Everton will pay for new stadium at Bramley-Moore in full



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Everton on May 12 released further details of their proposed new stadium by revealing that the club will pay for the move to Bramley Moore Dock in full in the shape of an expected 40-year lease while underlining their commitments to building a new home as atmospheric and intense as Goodison Park.

In March it was announced that the Blues had received the go-ahead to purchase the land by the River Mersey waterfront from Peel and a financial package was given the green light by Liverpool City Council.

Regarding the latest update, chief executive Robert Elstone said: “Since revealing we had agreed the principles of a deal with Peel for the purchase of the land at Bramley Moore Dock and an agreement with Liverpool City Council on a funding structure, the club has received many positive comments from fans and residents across the city.

“I’d like to thank you all for your support so far. I’d also like to reiterate our gratitude to Liverpool Mayor, Joe Anderson, Ged Fitzgerald, Chief Executive of Liverpool City Council and their colleagues for their support in what could be a game-changer – not just for Everton, but for the city of Liverpool.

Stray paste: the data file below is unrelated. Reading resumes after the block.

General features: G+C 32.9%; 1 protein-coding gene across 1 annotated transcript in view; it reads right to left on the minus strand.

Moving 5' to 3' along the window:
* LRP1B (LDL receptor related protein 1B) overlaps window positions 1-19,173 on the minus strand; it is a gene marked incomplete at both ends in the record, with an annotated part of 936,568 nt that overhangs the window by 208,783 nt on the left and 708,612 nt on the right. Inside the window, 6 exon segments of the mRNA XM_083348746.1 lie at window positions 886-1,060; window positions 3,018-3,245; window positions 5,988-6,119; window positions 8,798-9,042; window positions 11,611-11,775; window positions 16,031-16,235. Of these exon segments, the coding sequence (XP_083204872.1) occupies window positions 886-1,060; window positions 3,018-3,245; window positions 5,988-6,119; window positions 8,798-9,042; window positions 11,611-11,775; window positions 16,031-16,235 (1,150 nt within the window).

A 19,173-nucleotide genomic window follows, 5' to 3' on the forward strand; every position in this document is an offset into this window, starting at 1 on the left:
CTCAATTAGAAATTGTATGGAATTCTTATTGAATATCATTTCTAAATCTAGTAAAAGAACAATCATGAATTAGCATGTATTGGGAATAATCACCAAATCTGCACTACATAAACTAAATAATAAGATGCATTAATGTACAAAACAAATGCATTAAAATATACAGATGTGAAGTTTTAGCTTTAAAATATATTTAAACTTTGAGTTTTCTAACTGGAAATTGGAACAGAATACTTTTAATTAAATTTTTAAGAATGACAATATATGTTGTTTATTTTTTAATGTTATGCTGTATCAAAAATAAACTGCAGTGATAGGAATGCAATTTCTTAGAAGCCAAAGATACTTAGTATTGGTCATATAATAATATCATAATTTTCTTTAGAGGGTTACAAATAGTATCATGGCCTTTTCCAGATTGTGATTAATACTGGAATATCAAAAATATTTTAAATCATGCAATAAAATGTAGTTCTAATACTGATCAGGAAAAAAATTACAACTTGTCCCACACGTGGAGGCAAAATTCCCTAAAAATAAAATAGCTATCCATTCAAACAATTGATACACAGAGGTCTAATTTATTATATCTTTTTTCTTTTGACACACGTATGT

“In return for that support, the city will benefit not only from an annual cash sum that will contribute to vital local services across Liverpool, but a city-wide boost from new jobs, new businesses and wider community benefits kick-started by the developments at both Bramley Moore Dock and Goodison Park.”

Everton’s funding of the stadium has come under scrutiny but Elstone has revealed that although Liverpool City Council will provide assistance in obtaining the loan needed, the Blues will ultimately finance the project in full themselves.

He said: “Whilst the Council is lending valuable support, it is important to stress that the club is paying for the stadium in full. We will pay for our new home with a long-term lease, likely to be 40 years.

“At the end of this time, the club will take sole ownership of the stadium. These two big steps forward were critical for the project to progress.

“They give us the confidence to proceed with the next phase of our work – the work required to define, in much greater detail, what the stadium will look like and the exciting role it will play in the future aspirations of the club.

“This phase of work will require substantial investment from the club, highlighting just how committed we all are to the success of the project.”

There has also been much debate over what capacity the new stadium should be. Renowned US architect Dan Meis is believed to be the man tasked with designing the stadium and it is believed that a template of 50,000 has provisionally been worked upon.

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